What do you think? Lower technique but higher involvement? Or go for higher technique and be the outsider jamming that thing into people’s lives?

Are Phonera’s a democratizing Good Thing?

 

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The Killer Of Film

Bermaloid of the film shelf, May 2012

Commentary by Professor B KIller

Is it really over? Film? Well, actually that’s impossible. Film is any medium that can hold an image (my translation).

But is it  that film that has silver on it on an “acetate” base is over with?

Pretty much.

I teach at a university. I’ve been there for four years. When I got there I was shocked to find out that they still had darkrooms. For one reason or another we kept them. I couldn’t arrive on the job, announce “The Darkrooms Are Dead” and be the killer!

And, as we went on, the students kept saying, “We love this.”

Well, some did. Soime hated it. Some loved and hated it. Many went on to be excellent photographers (in digital).

The point was that they were still learning some good lessons -as I and my generation did- in that dim room, swathed in yellow-red light, interacting with each other as they struggled with the old wet process of film and enlarged prints.

Cool but archaic.

So, here we are, at the end of another year, and as I look forward I struggle, once again, with the idea of being the Killer.

Anyone out there have any comments on this? Opinions? Experience with being the Killer Of The Darkroom or having fought off the axe of extinction?

Register on the blog and let me know.

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Ami Vitale; Beauty, Power, Life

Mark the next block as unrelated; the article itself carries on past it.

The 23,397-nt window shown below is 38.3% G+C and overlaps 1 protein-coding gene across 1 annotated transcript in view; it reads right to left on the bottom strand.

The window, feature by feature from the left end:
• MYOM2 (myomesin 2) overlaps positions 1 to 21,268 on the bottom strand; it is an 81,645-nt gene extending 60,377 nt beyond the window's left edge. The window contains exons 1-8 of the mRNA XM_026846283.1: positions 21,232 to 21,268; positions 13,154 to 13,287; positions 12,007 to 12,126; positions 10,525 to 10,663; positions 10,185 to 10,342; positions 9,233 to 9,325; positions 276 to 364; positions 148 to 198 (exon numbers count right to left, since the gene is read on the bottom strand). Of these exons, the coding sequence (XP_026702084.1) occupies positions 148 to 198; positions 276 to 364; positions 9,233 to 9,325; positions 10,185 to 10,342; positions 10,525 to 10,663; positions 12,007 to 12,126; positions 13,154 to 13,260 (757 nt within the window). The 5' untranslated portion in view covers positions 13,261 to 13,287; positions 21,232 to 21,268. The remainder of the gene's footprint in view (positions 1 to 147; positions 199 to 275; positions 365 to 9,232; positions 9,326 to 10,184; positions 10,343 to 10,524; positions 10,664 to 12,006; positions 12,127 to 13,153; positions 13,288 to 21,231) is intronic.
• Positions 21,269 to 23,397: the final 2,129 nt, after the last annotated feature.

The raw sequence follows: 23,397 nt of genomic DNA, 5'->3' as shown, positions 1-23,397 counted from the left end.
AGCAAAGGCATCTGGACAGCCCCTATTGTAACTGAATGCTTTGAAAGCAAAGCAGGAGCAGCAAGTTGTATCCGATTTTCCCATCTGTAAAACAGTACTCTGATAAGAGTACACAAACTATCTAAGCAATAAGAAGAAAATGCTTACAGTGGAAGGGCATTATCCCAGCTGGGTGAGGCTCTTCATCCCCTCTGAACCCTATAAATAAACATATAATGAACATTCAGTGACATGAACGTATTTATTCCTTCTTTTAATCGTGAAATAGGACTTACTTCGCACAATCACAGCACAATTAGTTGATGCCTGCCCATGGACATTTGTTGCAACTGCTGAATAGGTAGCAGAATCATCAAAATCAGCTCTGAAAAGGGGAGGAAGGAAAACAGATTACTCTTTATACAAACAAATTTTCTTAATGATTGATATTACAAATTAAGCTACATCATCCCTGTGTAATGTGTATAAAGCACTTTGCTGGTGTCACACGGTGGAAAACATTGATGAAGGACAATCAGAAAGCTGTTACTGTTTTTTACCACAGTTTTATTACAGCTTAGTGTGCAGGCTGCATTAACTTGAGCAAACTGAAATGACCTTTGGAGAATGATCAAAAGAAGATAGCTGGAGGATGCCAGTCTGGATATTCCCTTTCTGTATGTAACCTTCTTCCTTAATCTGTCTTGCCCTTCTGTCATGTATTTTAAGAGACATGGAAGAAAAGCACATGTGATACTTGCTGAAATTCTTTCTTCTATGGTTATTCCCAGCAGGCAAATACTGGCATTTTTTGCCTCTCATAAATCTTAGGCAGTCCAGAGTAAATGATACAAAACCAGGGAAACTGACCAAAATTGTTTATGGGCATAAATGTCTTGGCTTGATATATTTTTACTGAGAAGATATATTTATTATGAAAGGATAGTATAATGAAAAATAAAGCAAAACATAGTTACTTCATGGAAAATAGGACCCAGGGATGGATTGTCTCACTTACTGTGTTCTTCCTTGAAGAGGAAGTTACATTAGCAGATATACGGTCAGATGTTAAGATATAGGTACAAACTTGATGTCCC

Hungary Baths by Amy Vitale©2011

From Ami Vitale’s website (http://www.amivitale.com):

Ami Vitale’s journey as a photojournalist has taken her to more than 75 countries. She has witnessed civil unrest, poverty, destruction of life, and unspeakable violence. But she has also experienced surreal beauty and the enduring power of the human spirit, and she is committed to highlighting the surprising and subtle similarities between cultures. Her photographs have been

exhibited around the world in museums and galleries and published in international magazines including National Geographic, Adventure, Geo,  Newsweek, Time, Smithsonian. Her work has garnered multiple awards from prestigious organizations including World Press Photos, the Lowell Thomas Award for Travel Journalism, Lucie awards, the Daniel Pearl Award for Outstanding Reporting, and the Magazine Photographer of the Year award,  among many others.

Now based in Montana, Vitale is a contract photographer with National Geographic magazine and frequently gives workshops throughout the Americas, Europe and Asia. She is also making a documentary film on migration in Bangladesh and writing a book about the stories behind the images.

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JR Is Outside In

Outside In by JR

Editor’s Note: This is an amaz­ing project. In the era when peo­ple worry about the demise and/or future of jour­nal­ism, when aca­d­e­mics ques­tion the effec­tive­ness of jour­nal­ism in a 24/7 news cycle world, there is JR, who is pro­duc­ing and pro­mot­ing another form of pho­to­jour­nal­ism and not only bring­ing his sub­jects into the com­mu­ni­ca­tion process, he is bring­ing the work done on the sub­jects back to their envi­ron­ments. Check it out:

INSIDE OUT is a large-?scale par­tic­i­pa­tory art project that trans­forms mes­sages of per­sonal iden­tity into pieces of artis­tic work. Every­one is chal­lenged to use black and white pho­to­graphic por­traits to dis­cover, reveal and share the untold sto­ries and images of peo­ple around the world.

SEE VIDEO